What about other parts of the contest?  Nina's Bollywood fusion dance item in the talent show was impressive but I didn't find it exceptional.  I've seen similar standards of performance by non-professionals and semi-professionals at larger Indian festivals.  The ballet number by Miss California and River Dance by "our" Miss Connecticut look at least as good to me.  And Miss Kansas who got the most online votes and wasn't allowed under the rules to display her marksmanship and archery prowess did a good job in her second choice of singing.

Other than reactions in the media, Twitter or blogosphere are there ways to assess if pageant winners are well chosen?  I can think of a hypothetical measure as well as a one based on subsequent history as under:

  • The contest winner should pass a "stand out" test.  That is, if you placed her among a fairly large group of randomly chosen American girls of similar age, onlookers who are told Miss America is among them should be easily able to pick her out.  Most shouldn't be going "Where? Where?" or guess it's someone else as I think would happen with Nina.  Though to be fair to her many of her fellow contestants could also have been lost in a crowd.  This can be due to the criteria of evaluation being skewed so much away from looks at all levels of competition - local, state, national and even international.  That's why there can be similar surprises and unexpected outcomes even in the Miss Universe and Miss World contests.

  • The test of history - what these winners achieve down the line.  By this measure the likes of Vanessa Williams (first African American crowned Miss America 1984), Gretchen Carlson (Miss America 1989), Aishwarya Rai (Miss World 1994), Sushmita Sen (Miss Universe 1994), Priyanka Chopra (Miss World 2000), Lara Dutta (Miss Universe 2002) were great choices. So were also-rans Diane Sawyer, Michelle Pfeiffer, Sharon Stone, Halle Berry and yes, Oprah Winfrey. 
So on the positive side if Nina has notable achievements hereafter, even if it takes decades, I'll eat my words and apologize for any mean things I've said.  And regardless of anything else I'm happy for her and congratulate her - she parlayed all she had to win beyond most Americans' (and my) expectations. 

And while I carp about this de facto affirmative action permeating various aspects of our life it at least speaks to the amazing open mindedness of Americans.  I've been struck by the wide acceptance and appreciation of other cultures by most of them, and the Miss America 2014 results reflect this.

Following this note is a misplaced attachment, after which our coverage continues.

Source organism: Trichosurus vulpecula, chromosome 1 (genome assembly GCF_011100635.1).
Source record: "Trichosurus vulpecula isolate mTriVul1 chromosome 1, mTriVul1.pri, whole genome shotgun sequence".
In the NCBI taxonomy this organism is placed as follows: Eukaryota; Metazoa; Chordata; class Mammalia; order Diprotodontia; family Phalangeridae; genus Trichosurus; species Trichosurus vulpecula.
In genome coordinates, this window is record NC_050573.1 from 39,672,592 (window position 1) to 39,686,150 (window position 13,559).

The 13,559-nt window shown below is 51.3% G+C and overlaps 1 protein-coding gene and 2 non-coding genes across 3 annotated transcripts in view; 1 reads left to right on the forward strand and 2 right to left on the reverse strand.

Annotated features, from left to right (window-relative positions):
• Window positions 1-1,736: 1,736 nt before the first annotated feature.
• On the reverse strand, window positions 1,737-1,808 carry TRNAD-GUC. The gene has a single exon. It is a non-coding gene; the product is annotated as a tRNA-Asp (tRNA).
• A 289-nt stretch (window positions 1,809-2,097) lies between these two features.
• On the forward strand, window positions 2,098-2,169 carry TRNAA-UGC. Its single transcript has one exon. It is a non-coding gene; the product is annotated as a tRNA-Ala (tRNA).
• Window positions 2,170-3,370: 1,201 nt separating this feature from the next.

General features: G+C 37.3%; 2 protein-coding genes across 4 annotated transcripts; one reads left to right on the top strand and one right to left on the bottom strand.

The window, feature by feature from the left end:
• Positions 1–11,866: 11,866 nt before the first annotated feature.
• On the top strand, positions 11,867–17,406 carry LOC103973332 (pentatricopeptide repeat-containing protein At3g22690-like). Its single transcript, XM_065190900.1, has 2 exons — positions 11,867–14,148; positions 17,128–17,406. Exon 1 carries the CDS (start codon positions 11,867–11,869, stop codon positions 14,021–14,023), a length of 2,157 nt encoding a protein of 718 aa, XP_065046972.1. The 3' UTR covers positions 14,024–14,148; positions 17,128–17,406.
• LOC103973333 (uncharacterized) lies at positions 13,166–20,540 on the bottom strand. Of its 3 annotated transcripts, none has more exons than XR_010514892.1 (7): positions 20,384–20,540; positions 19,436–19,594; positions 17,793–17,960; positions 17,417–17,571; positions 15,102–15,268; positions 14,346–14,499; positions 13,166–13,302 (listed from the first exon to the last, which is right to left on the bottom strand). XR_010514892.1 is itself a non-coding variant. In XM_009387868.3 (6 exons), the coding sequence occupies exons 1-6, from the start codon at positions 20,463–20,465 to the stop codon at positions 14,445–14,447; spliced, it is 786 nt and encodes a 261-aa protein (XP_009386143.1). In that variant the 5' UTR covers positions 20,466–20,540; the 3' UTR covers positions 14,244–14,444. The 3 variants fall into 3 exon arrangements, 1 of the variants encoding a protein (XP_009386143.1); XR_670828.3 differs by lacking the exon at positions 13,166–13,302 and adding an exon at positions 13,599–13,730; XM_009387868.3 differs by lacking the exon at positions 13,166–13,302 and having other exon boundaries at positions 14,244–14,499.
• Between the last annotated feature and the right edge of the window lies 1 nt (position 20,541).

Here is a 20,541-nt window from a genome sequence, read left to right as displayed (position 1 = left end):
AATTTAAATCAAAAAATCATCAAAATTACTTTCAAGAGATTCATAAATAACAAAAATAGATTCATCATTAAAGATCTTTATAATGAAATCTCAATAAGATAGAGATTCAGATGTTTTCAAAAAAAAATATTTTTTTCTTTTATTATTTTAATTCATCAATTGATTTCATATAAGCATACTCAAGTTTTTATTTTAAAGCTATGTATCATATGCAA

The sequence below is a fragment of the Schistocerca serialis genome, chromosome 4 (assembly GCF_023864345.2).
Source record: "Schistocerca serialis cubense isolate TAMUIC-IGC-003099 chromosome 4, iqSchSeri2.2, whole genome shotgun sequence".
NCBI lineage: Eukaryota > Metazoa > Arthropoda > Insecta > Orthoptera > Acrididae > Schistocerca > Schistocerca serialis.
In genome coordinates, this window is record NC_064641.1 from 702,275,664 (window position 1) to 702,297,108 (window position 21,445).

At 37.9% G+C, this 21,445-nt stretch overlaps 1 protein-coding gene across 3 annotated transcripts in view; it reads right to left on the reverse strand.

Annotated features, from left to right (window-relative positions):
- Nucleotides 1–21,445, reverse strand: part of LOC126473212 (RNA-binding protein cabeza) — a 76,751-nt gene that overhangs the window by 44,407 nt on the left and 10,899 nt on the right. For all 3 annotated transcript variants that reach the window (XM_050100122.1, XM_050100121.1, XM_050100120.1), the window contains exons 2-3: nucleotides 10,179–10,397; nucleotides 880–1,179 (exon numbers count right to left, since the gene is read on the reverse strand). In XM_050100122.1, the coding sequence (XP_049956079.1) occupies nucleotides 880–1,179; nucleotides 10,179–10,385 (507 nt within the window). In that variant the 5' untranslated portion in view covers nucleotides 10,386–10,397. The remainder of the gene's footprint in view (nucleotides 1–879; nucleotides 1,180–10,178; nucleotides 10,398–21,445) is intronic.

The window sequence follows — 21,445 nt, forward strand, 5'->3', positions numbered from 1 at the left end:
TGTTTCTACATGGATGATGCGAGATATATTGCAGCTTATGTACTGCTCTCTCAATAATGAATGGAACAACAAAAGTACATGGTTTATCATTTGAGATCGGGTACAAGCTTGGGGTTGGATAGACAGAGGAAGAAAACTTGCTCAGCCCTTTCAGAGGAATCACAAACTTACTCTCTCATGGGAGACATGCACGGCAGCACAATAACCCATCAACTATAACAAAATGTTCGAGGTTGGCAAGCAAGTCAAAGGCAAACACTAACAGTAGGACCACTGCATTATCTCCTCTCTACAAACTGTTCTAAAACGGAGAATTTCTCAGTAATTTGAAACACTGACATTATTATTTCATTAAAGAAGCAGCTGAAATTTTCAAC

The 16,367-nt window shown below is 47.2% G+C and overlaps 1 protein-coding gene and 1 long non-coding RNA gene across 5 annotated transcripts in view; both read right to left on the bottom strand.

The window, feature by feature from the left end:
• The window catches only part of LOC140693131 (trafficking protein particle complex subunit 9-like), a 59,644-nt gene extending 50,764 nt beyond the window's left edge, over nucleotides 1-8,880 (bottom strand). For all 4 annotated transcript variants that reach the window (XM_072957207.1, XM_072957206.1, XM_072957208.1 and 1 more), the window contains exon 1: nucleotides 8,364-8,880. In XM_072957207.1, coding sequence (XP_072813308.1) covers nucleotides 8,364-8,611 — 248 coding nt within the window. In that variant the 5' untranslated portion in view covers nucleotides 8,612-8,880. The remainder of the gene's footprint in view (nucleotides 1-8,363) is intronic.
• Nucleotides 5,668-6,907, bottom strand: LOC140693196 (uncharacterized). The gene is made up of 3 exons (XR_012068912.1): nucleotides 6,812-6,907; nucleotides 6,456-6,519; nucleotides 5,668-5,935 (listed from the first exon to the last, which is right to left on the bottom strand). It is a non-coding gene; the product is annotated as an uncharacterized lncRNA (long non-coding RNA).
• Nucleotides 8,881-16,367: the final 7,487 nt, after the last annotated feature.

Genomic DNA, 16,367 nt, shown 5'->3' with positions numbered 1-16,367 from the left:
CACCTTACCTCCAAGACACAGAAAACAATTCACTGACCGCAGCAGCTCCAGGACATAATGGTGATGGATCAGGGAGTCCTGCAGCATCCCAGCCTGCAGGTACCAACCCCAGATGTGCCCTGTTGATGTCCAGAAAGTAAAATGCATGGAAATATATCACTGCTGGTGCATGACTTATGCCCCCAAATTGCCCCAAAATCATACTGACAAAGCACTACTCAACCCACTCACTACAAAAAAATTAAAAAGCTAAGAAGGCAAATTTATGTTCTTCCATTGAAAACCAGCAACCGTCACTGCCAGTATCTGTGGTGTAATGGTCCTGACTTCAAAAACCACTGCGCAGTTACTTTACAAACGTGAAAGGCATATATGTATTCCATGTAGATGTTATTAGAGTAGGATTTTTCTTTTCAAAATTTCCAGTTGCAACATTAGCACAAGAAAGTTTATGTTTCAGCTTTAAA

Thursday, June 27, 2013

Treating Our Indian Muslims Right

I've received an email from a friend implying India should emulate Japan when it comes to keeping Islam in check and the Muslims at a distance.  The email includes a lot of the claims about Japan and the Muslims mentioned in this supposedly Muslim hating website "BNI" that instead refutes them. 

I'd instead like to see our Hindu majority to go out of its way to reassure Indian Muslims that they are a welcome and valuable part of the fabric of our society. This will strengthen our secular values and further distance our Muslim community from extremist elements.  I admired and appreciated Prime Minister A.B. Vajpayee's sponsoring in 2002 of prominent scientist Dr. Abdul Kalam (a Muslim) to be President of India.  This significantly reshaped my perceptions about Mr. Vajpayee's BJP party which has Hindu-centric origins and affiliations. 

Our Muslim community braces for silent suspicion and hostility towards them whenever there's a terrorist act in India by Muslim extremists.  This is in spite of most Muslims having no links or sympathies with such radicals.  Ideally, after any such incident our Hindu leaders and community figures should rush to declare that we know our Muslim community condemns these acts as much as anyone else.  And our leaders should follow through by exhorting their followers to make Muslims living among them feel as safe as possible.  Thomas Friedman in his Times columns speaks glowingly of Indian tolerance and minorities largely thriving and safe in our society, and we should remain committed to this ideal.

Then there are my personal experiences.  When I visit Mumbai in India I often happen to use cabs driven by Muslim drivers.  Mumbai residents are often compared to New Yorkers in their disinterested demeanor as both belong to large bustling cities and tend to mind their own business.  I'm sometimes surprised at how these supposedly impersonal Mumbai drivers warm up and become almost sentimental if I (who they think is Hindu) talk to them amiably and respectfully after knowing that they're Muslim.